Font cover: Early C17 with an open curling top.
Glass: (East window of north transept and others) Early C15 fragments, including an Annunciation in yellow and silver.
(South transept) Mediaeval indents of brasses, many probably placed here in 1842 (3 p85). The three most significant are:
1. (In front of the altar) A cross with a foliated base with an inscription in Norman French to Damette de Bickselee (previously wrongly read as Bissel). Bertram suggests she is in fact Agnes de Rokesley, (d before 1346). On stylistic grounds it has been dated as early as c1300 (1 pp85-86), though in view of the subsequent tendency to assign early brasses and slabs to later dates than previously (see London workshops), this is probably too early. It is likely to be in its original position;
2. (North of the altar) Indent of two figures under a canopy. Though dated by Hammond to the 1440s (3 p87), Bertram suggests that it commemorates Sir Michael de Poynings, in which case it would date from c1368 (1 p87).
3. (South transept) Late C14 armoured figure, though the slab is broken. It has been identified as the indent of the effigy of Richard de Poynings, who died in Spain in 1387 (ibid). It was formerly in the chancel and is now placed on a low and plain stone base.
4. (South of the altar) Large early C16 stone with indents of a man and wife with scrolls and a representation of the Trinity or Virgin and child above. It resembles the Shelley brass at Clapham (1526) and may be from the same workshop (3 p88).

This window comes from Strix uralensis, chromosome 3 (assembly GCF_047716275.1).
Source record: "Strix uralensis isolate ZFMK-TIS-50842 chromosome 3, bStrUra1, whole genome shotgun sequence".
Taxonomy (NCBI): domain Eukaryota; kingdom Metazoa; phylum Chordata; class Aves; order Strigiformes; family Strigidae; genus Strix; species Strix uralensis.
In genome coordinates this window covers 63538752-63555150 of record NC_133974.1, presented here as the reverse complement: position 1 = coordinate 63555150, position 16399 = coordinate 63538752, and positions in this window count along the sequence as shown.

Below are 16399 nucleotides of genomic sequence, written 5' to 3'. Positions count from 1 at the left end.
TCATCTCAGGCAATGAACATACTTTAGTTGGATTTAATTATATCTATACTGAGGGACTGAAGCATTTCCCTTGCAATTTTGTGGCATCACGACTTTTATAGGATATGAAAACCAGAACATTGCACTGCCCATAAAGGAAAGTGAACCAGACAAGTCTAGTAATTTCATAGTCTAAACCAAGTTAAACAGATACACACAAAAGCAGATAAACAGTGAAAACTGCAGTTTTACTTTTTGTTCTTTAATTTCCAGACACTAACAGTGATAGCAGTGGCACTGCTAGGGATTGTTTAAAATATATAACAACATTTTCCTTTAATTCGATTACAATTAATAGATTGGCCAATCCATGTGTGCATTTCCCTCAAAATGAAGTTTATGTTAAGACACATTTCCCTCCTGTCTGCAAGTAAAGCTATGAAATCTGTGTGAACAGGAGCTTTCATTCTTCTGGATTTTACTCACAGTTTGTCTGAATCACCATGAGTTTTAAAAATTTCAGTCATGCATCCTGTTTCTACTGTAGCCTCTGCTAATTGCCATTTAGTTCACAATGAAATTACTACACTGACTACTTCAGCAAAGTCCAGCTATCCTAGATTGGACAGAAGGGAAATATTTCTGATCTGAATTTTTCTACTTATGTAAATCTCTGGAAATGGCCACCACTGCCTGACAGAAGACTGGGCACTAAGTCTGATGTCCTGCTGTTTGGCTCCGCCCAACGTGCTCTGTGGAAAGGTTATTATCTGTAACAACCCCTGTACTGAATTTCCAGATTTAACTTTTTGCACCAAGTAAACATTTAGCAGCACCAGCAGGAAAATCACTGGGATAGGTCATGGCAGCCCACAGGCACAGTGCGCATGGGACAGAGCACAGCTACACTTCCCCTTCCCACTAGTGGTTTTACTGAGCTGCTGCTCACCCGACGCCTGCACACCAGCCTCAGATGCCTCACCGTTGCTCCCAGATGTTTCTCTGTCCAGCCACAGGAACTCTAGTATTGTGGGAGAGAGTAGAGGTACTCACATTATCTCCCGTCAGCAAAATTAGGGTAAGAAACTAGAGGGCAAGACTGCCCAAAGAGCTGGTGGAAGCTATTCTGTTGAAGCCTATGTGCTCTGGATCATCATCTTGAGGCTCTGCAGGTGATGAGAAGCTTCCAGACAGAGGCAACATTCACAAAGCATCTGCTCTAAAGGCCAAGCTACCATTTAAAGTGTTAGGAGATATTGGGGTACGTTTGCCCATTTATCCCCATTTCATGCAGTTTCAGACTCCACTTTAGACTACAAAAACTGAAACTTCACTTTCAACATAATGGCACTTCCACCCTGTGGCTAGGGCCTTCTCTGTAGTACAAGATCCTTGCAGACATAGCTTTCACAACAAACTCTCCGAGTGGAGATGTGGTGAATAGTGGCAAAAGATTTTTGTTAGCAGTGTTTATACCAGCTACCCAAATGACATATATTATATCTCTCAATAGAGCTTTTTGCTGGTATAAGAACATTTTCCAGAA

Paintings: (South nave wall) Fragments of C18 biblical texts, including the Ten Commandments. Remnants of mediaeval paintings have been discerned beneath these (Parsons and Milner-Gulland pp108-09).
Pews: Early C17, facing into the chancel.
Piscina: See under sedilia.
Pulpit: Early C17 and roughly carved. It retains its back, but not the sounding board.
Screen: (Across south transept) Late C14, divided into six openings each side of a centre opening. As the transept was blocked off until 1842, it must have been moved and may have been the lower part of a roodscreen.
Sedilia: Late C14. Triple with cusped ogee-heads, under a single square hoodmould. The adjacent piscina is similar and part of the same grouping.
Tiles: (South transept) C14.
1. J Bertram: Poynings, Sussex, Revisited, TMBS 14/2 (1987) pp85-93
2. W H Godfrey: Holy Trinity, Poynings, SNQ 4 (Nov 1932) pp111-12
3. N D Hammond: The Lost Brasses of Poynings, Sussex, TMBS 10/2 (1964) pp85-89
4. T A Holland: Poynings, SAC 15 (1863) pp1-56 and pp236-38
5. J L Petit: Architectural Notices, AJ 6 (1849) p143
Measured plan by E F Harvey in VCH 7 p210